South African Pork Producer’s Organisation vs The Mercury

Complainant: South African Pork Producers’ Organisation

Lodged by: Mr Layton Beard

Date: 26 Nov 2013

Respondent: The Mercury


SAPPO complains about a story, headlined Bringing home the bacon truth, published in The Mercury newspaper on 1 November 2013.

Beard says that the following statements in the story were neither truthful, accurate, fair, substantiated nor verified, namely that:

  • pigs in SA were largely the worst treated of all commercially farmed animals;
  • any pork not farmed “free-range” was unethical and less healthy to consume; and
  • factory-farmed pigs lived in concrete cells with no outside exposure or entertainment, and that they were often fed cheap food which their digestive system could not handle in such large amounts, which in turn increased the need for antibiotics as health issues arose (statements ascribed to nutritional therapist Sara Bilbe).

He adds that the story did not provide proper context as it did not report any alternative view (including that of SAPPO), and that the newspaper in this process allowed itself to be used by a campaign to discredit pig farmers.


The article’s content was very much summarized in the blurb that appeared underneath the headline. It read: “The 2013 Going Whole Hog campaign is dedicated to informing consumers that pigs in South Africa are largely the worst treated of all commercially farmed animals. But conscience aside, what does it mean for those of us who are eating them? Life reports”. The message is that only “genuinely free-range” pork was “ethical” (but not pigs that were confined to cages that did not allow free movement), and also healthier to consume.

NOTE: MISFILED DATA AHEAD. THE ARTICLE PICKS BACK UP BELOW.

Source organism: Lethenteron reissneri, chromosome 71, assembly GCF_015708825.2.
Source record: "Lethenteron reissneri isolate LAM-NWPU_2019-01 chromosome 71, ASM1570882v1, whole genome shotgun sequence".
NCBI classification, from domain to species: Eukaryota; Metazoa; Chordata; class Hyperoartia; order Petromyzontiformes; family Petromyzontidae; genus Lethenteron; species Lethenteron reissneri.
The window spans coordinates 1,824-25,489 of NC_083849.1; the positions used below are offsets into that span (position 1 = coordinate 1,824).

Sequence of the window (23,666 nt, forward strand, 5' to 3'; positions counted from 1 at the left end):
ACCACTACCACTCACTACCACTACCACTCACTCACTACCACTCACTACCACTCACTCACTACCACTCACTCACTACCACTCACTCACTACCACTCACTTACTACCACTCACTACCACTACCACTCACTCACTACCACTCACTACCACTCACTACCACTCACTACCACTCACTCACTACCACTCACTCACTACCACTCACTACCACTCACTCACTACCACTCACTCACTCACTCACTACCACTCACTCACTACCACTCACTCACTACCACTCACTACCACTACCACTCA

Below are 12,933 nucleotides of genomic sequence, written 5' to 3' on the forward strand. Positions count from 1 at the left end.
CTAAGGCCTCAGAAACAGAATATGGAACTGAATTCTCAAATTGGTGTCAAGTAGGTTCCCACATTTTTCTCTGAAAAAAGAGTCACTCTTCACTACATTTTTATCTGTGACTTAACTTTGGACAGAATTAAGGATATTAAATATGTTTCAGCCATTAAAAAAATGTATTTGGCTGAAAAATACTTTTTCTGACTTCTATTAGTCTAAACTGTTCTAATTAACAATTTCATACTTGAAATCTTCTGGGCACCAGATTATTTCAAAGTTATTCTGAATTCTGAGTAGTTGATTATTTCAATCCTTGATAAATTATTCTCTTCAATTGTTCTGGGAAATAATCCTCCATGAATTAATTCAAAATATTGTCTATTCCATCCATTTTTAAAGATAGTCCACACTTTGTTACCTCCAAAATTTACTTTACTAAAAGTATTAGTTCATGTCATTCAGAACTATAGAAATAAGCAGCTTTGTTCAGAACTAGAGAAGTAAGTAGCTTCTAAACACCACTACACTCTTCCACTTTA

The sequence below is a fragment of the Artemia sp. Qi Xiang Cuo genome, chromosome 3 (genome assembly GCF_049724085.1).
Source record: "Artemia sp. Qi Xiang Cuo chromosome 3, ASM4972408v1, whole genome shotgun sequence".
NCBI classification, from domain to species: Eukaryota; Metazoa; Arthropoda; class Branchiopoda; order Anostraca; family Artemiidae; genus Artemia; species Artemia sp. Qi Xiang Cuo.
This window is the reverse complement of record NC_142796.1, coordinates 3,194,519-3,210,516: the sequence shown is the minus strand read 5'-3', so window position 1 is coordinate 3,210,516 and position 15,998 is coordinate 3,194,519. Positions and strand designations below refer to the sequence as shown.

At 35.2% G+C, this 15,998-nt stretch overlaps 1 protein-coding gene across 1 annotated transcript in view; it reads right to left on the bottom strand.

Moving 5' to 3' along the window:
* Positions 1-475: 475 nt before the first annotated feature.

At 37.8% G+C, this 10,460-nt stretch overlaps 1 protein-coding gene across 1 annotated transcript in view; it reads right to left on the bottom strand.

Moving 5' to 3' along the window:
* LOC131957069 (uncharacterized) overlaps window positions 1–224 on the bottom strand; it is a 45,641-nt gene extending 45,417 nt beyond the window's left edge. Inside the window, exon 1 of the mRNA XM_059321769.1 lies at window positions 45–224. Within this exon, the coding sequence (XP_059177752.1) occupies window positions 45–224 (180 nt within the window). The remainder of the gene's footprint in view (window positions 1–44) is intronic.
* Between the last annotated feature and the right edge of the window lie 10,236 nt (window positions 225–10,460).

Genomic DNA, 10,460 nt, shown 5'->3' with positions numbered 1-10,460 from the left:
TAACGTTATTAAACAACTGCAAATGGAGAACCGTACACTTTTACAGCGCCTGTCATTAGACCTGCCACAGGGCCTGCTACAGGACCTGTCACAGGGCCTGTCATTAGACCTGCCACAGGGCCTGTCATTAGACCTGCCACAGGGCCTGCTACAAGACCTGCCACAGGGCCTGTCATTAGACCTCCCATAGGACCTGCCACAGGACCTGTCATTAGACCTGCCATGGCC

SAPPO says that the newspaper agreed to publish follow-up articles, in which its views were presented – but notes that this never happened. The newspaper offered a 2 000- word right of reply, which was not acceptable to SAPPO (as it would have given “credibility” to the article).

The newspaper replies that the article was published in the features pages and argues that it therefore was an opinion and not a hard news story. However, it concedes that it should have contained comment from a pig farmers’ organization. It also states that a follow-up story was never done as SAPPO insisted that it needed to happen on its own terms (for example, on a pig farm of its choice).

The Mercury is correct – it should not allow outside influences to dictate to it what and how to report. Also, it is difficult to follow SAPPO’s argument that a right of reply would have given credibility to the story. On many occasions this office has directed publications to give complainants a right of reply – but never with the inference that the original story gained credibility in that process.


As The Mercury concedes that the article should have contained comment from a pig farmers’ organization, there is no need for a formal finding. However, the newspaper is directed to once again ask SAPPO for its right of reply (of not more than 1 000 words, which should be ample space and which favourably corresponds with the length of the article in question) – an offer which should expire within seven working days after receipt of this ruling. SAPPO is free to express its opinion in this text that it is not lending any kind of credibility to the original article by merely replying to it.


Our Complaints Procedures lay down that within seven working days of receipt of this decision, either party may apply for leave to appeal to the Chairperson of the SA Press Adjudication Panel, Judge Bernard Ngoepe, fully setting out the grounds of appeal. He can be contacted at

Johan Retief

Press Ombudsman